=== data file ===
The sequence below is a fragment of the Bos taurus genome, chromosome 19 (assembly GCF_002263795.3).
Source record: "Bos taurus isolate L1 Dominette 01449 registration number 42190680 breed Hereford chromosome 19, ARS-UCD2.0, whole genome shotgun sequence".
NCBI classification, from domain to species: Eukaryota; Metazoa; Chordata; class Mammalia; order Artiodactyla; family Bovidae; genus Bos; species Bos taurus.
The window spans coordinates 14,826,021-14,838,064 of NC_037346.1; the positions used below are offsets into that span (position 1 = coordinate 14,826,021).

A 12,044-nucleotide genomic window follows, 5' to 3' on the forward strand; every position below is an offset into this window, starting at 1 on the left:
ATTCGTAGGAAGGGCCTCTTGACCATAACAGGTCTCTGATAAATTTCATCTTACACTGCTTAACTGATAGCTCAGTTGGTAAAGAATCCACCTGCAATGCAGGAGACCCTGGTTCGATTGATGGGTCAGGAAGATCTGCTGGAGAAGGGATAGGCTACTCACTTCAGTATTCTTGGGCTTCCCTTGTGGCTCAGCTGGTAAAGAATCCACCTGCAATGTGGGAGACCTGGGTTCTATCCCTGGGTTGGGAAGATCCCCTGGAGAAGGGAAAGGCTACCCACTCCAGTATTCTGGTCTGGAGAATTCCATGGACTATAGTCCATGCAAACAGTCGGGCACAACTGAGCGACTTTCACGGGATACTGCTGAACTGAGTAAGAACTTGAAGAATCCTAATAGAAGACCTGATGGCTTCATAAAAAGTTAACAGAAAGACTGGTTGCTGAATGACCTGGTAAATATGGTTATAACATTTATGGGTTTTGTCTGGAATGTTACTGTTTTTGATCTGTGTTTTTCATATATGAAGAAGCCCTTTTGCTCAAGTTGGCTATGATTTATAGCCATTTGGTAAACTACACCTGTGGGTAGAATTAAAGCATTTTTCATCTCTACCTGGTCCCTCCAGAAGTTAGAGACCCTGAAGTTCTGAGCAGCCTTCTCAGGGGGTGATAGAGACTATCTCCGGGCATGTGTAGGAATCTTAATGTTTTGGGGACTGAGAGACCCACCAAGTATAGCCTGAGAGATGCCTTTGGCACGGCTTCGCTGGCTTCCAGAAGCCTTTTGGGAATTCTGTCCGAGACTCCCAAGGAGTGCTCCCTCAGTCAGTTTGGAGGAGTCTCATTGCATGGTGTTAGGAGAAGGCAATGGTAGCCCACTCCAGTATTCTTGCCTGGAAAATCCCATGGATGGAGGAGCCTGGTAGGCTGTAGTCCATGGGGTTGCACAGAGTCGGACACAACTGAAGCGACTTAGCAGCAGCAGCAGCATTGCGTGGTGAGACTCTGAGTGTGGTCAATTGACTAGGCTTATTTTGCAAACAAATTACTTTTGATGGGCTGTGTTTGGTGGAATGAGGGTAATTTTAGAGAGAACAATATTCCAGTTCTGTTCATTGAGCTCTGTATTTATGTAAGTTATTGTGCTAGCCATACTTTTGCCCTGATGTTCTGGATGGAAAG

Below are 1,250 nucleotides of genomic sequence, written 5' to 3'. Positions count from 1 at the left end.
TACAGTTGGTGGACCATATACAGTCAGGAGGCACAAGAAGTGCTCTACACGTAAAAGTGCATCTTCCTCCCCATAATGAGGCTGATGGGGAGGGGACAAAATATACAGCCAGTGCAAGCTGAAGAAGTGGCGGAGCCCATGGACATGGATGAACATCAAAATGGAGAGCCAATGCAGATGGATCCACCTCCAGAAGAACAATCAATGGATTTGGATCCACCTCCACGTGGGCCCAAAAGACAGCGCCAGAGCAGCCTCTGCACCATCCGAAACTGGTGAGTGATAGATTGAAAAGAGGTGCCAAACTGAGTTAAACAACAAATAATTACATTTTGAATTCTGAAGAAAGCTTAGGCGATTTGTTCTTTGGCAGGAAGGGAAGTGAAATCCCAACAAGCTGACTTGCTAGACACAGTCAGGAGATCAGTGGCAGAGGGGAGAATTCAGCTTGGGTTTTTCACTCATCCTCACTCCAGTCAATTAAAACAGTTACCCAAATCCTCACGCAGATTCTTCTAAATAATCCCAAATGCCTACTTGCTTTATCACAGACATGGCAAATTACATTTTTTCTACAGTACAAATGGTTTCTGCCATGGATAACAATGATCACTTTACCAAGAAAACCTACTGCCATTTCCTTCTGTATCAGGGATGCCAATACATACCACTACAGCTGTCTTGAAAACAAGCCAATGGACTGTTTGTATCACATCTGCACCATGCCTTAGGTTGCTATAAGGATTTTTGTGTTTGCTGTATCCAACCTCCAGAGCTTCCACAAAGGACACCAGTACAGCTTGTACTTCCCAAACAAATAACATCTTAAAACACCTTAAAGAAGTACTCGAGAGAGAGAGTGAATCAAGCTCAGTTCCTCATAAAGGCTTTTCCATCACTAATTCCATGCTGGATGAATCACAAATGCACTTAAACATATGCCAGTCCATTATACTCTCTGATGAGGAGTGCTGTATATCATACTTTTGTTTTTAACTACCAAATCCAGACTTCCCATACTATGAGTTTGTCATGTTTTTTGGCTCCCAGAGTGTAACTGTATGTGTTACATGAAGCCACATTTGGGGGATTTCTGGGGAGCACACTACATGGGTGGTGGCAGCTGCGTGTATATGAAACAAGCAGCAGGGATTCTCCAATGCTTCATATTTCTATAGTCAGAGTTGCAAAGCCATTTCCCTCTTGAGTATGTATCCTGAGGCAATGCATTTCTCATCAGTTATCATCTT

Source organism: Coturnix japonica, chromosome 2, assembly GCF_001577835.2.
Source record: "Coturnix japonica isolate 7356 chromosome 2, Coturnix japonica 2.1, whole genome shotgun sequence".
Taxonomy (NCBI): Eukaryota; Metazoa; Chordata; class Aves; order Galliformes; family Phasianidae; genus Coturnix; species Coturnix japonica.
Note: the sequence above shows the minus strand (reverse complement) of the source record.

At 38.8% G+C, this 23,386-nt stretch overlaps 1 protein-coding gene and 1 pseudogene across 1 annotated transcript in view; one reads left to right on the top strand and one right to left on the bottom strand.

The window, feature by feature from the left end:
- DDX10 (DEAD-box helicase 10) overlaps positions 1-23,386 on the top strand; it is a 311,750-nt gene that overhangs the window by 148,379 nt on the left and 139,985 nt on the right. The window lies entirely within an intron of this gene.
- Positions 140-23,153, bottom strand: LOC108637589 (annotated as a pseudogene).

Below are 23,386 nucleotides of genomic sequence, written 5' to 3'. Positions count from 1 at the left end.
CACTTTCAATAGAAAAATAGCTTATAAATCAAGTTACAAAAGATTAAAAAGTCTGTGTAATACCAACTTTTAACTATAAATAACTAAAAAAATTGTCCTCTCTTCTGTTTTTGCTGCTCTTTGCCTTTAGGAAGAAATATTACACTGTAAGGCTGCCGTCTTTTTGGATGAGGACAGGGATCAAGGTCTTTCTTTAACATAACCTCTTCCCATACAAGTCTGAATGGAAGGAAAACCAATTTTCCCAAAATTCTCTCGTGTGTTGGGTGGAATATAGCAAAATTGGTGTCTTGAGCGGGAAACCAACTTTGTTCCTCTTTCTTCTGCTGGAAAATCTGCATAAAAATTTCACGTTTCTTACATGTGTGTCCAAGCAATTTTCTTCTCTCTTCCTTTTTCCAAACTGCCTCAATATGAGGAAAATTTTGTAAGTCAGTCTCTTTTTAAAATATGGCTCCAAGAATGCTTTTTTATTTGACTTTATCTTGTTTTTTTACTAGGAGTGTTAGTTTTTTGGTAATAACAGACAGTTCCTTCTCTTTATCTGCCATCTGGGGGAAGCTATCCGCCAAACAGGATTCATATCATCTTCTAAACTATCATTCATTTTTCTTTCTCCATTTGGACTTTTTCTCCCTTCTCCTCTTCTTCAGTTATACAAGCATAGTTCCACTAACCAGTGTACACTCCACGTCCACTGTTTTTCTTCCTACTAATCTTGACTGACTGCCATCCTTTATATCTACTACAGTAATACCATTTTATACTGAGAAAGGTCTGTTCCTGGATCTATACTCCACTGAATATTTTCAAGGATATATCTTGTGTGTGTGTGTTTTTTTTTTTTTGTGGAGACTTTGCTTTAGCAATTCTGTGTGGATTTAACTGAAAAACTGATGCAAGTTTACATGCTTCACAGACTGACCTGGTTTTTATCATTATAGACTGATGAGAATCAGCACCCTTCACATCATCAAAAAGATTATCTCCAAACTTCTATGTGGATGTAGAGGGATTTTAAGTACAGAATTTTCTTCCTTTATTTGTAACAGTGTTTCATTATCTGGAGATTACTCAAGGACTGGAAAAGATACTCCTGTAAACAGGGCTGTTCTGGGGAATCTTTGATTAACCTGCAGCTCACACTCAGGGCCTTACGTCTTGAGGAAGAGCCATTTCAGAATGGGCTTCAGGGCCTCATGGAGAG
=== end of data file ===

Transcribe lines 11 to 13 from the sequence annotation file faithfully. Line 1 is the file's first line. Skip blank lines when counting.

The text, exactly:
Taxonomy (NCBI): Eukaryota; Metazoa; Chordata; class Aves; order Galliformes; family Phasianidae; genus Coturnix; species Coturnix japonica.
Note: the sequence above shows the minus strand (reverse complement) of the source record.

At 38.8% G+C, this 23,386-nt stretch overlaps 1 protein-coding gene and 1 pseudogene across 1 annotated transcript in view; one reads left to right on the top strand and one right to left on the bottom strand.